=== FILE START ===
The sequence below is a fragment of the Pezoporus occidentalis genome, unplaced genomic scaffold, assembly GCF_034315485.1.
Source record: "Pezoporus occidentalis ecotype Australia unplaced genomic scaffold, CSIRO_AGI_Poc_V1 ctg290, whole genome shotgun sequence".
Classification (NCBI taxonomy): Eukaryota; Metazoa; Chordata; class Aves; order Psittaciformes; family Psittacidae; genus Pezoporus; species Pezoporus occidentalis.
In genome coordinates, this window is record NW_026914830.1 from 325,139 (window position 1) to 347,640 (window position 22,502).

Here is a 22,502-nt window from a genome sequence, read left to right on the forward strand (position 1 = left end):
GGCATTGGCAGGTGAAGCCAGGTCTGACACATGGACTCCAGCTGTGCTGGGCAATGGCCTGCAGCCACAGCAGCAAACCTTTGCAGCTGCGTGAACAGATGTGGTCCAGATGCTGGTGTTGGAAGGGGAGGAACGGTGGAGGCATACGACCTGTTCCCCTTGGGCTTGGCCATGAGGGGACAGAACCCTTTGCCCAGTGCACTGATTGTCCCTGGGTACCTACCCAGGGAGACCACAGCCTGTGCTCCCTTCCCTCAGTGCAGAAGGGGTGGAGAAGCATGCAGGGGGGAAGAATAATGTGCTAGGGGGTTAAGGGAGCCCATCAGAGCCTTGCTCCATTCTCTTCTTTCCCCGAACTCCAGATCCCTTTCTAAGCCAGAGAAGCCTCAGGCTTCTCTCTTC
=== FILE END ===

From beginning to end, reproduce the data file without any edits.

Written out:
The sequence below is a fragment of the Pezoporus occidentalis genome, unplaced genomic scaffold, assembly GCF_034315485.1.
Source record: "Pezoporus occidentalis ecotype Australia unplaced genomic scaffold, CSIRO_AGI_Poc_V1 ctg290, whole genome shotgun sequence".
Classification (NCBI taxonomy): Eukaryota; Metazoa; Chordata; class Aves; order Psittaciformes; family Psittacidae; genus Pezoporus; species Pezoporus occidentalis.
In genome coordinates, this window is record NW_026914830.1 from 325,139 (window position 1) to 347,640 (window position 22,502).

Here is a 22,502-nt window from a genome sequence, read left to right on the forward strand (position 1 = left end):
GGCATTGGCAGGTGAAGCCAGGTCTGACACATGGACTCCAGCTGTGCTGGGCAATGGCCTGCAGCCACAGCAGCAAACCTTTGCAGCTGCGTGAACAGATGTGGTCCAGATGCTGGTGTTGGAAGGGGAGGAACGGTGGAGGCATACGACCTGTTCCCCTTGGGCTTGGCCATGAGGGGACAGAACCCTTTGCCCAGTGCACTGATTGTCCCTGGGTACCTACCCAGGGAGACCACAGCCTGTGCTCCCTTCCCTCAGTGCAGAAGGGGTGGAGAAGCATGCAGGGGGGAAGAATAATGTGCTAGGGGGTTAAGGGAGCCCATCAGAGCCTTGCTCCATTCTCTTCTTTCCCCGAACTCCAGATCCCTTTCTAAGCCAGAGAAGCCTCAGGCTTCTCTCTTC